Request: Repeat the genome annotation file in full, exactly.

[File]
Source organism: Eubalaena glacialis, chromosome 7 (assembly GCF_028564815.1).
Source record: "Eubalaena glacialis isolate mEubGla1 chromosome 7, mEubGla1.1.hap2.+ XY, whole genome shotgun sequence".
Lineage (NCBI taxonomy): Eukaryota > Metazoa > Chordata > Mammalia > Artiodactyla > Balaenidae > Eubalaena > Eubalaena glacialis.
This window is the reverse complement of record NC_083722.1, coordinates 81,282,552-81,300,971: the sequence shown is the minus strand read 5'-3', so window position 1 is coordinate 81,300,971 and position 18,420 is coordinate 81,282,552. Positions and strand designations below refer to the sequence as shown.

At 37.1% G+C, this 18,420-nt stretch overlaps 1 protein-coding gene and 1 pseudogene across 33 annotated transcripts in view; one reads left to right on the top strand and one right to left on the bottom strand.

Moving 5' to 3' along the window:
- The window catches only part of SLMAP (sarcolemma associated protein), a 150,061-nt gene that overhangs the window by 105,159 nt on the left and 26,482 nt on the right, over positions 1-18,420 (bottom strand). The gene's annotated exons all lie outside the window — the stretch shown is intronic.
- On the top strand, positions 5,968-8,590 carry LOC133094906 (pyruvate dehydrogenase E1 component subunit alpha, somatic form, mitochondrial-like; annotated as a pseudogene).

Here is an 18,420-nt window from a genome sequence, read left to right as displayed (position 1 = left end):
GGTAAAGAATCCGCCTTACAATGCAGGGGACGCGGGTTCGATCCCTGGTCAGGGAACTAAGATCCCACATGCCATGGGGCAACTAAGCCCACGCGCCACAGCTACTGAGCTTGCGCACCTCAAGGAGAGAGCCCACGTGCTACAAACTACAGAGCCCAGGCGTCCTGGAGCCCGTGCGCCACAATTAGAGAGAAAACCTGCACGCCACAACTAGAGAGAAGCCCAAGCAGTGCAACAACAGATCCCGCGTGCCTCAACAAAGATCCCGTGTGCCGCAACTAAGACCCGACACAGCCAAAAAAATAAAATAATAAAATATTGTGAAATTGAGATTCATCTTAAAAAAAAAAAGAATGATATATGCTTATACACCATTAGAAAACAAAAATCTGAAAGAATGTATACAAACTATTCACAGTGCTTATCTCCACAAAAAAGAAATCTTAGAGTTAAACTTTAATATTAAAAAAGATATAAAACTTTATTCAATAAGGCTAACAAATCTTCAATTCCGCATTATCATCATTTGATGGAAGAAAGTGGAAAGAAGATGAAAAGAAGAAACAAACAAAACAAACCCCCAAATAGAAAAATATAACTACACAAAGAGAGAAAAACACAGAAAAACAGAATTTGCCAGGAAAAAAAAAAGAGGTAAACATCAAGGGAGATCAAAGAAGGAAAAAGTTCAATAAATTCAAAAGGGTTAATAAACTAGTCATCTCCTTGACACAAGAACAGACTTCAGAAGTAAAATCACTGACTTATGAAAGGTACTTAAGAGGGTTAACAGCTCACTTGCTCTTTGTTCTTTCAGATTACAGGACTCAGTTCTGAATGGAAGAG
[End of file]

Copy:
Source organism: Eubalaena glacialis, chromosome 7 (assembly GCF_028564815.1).
Source record: "Eubalaena glacialis isolate mEubGla1 chromosome 7, mEubGla1.1.hap2.+ XY, whole genome shotgun sequence".
Lineage (NCBI taxonomy): Eukaryota > Metazoa > Chordata > Mammalia > Artiodactyla > Balaenidae > Eubalaena > Eubalaena glacialis.
This window is the reverse complement of record NC_083722.1, coordinates 81,282,552-81,300,971: the sequence shown is the minus strand read 5'-3', so window position 1 is coordinate 81,300,971 and position 18,420 is coordinate 81,282,552. Positions and strand designations below refer to the sequence as shown.

At 37.1% G+C, this 18,420-nt stretch overlaps 1 protein-coding gene and 1 pseudogene across 33 annotated transcripts in view; one reads left to right on the top strand and one right to left on the bottom strand.

Moving 5' to 3' along the window:
- The window catches only part of SLMAP (sarcolemma associated protein), a 150,061-nt gene that overhangs the window by 105,159 nt on the left and 26,482 nt on the right, over positions 1-18,420 (bottom strand). The gene's annotated exons all lie outside the window — the stretch shown is intronic.
- On the top strand, positions 5,968-8,590 carry LOC133094906 (pyruvate dehydrogenase E1 component subunit alpha, somatic form, mitochondrial-like; annotated as a pseudogene).

Here is an 18,420-nt window from a genome sequence, read left to right as displayed (position 1 = left end):
GGTAAAGAATCCGCCTTACAATGCAGGGGACGCGGGTTCGATCCCTGGTCAGGGAACTAAGATCCCACATGCCATGGGGCAACTAAGCCCACGCGCCACAGCTACTGAGCTTGCGCACCTCAAGGAGAGAGCCCACGTGCTACAAACTACAGAGCCCAGGCGTCCTGGAGCCCGTGCGCCACAATTAGAGAGAAAACCTGCACGCCACAACTAGAGAGAAGCCCAAGCAGTGCAACAACAGATCCCGCGTGCCTCAACAAAGATCCCGTGTGCCGCAACTAAGACCCGACACAGCCAAAAAAATAAAATAATAAAATATTGTGAAATTGAGATTCATCTTAAAAAAAAAAAGAATGATATATGCTTATACACCATTAGAAAACAAAAATCTGAAAGAATGTATACAAACTATTCACAGTGCTTATCTCCACAAAAAAGAAATCTTAGAGTTAAACTTTAATATTAAAAAAGATATAAAACTTTATTCAATAAGGCTAACAAATCTTCAATTCCGCATTATCATCATTTGATGGAAGAAAGTGGAAAGAAGATGAAAAGAAGAAACAAACAAAACAAACCCCCAAATAGAAAAATATAACTACACAAAGAGAGAAAAACACAGAAAAACAGAATTTGCCAGGAAAAAAAAAAGAGGTAAACATCAAGGGAGATCAAAGAAGGAAAAAGTTCAATAAATTCAAAAGGGTTAATAAACTAGTCATCTCCTTGACACAAGAACAGACTTCAGAAGTAAAATCACTGACTTATGAAAGGTACTTAAGAGGGTTAACAGCTCACTTGCTCTTTGTTCTTTCAGATTACAGGACTCAGTTCTGAATGGAAGAG